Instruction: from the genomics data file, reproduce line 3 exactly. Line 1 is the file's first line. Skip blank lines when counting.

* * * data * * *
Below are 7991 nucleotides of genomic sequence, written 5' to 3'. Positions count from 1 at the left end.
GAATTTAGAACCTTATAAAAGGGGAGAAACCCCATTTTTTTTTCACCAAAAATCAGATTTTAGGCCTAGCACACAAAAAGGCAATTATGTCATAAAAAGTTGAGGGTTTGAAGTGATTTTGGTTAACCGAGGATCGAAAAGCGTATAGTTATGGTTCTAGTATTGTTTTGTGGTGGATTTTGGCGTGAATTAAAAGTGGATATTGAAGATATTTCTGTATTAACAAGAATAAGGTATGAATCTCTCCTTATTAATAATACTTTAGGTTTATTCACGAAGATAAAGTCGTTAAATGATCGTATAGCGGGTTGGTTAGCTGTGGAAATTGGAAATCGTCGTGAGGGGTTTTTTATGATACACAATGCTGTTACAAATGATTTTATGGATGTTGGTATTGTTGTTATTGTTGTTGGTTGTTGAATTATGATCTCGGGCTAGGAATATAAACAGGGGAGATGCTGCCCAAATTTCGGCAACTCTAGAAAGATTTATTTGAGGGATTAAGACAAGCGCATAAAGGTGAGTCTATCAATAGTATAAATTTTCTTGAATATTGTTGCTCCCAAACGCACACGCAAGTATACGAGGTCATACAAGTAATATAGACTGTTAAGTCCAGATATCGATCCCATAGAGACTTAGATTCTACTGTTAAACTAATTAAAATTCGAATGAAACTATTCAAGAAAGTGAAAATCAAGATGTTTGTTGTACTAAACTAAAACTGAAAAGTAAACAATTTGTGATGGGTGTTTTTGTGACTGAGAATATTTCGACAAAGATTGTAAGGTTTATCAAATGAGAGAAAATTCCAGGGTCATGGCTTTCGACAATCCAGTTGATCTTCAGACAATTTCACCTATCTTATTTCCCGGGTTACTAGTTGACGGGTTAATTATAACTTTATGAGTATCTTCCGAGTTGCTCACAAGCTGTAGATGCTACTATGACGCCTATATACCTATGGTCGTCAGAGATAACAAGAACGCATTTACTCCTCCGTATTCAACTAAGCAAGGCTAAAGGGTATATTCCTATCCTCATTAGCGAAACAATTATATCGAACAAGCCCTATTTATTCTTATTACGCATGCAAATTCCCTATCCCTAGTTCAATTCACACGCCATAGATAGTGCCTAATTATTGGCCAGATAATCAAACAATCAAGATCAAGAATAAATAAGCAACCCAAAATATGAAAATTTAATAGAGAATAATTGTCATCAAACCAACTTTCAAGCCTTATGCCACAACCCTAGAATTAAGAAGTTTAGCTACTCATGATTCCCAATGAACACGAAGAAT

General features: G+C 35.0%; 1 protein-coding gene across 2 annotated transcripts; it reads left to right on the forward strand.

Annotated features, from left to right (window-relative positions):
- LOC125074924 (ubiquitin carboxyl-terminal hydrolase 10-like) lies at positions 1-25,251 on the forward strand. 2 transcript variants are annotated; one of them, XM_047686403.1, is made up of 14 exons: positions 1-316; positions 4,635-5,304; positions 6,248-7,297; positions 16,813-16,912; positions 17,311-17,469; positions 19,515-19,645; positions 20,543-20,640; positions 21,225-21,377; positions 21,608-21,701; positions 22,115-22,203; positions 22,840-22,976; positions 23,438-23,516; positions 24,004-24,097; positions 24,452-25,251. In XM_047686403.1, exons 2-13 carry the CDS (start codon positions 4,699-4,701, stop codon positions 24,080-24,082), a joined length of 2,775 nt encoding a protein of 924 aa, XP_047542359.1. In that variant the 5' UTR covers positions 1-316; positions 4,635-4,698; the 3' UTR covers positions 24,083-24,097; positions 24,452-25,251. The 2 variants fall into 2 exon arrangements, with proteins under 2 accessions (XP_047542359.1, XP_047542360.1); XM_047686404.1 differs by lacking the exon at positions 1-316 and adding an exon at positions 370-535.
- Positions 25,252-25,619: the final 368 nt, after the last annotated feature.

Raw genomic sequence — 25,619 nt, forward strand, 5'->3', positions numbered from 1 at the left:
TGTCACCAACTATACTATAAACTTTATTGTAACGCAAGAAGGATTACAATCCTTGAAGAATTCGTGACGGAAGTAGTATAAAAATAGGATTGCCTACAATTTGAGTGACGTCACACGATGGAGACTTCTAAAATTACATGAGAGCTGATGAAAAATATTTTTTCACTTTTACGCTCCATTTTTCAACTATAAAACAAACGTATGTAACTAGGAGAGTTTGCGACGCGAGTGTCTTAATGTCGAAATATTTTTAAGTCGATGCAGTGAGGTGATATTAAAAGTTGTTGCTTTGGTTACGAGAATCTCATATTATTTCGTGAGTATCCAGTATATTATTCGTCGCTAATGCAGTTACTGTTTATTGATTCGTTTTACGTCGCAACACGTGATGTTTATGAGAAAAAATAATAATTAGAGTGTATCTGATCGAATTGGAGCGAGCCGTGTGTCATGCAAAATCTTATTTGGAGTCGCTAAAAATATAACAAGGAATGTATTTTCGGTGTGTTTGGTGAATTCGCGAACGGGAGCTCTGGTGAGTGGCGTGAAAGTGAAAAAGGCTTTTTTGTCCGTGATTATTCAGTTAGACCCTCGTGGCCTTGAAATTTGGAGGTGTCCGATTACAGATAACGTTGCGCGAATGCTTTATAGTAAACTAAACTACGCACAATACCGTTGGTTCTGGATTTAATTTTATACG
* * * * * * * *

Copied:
General features: G+C 35.0%; 1 protein-coding gene across 2 annotated transcripts; it reads left to right on the forward strand.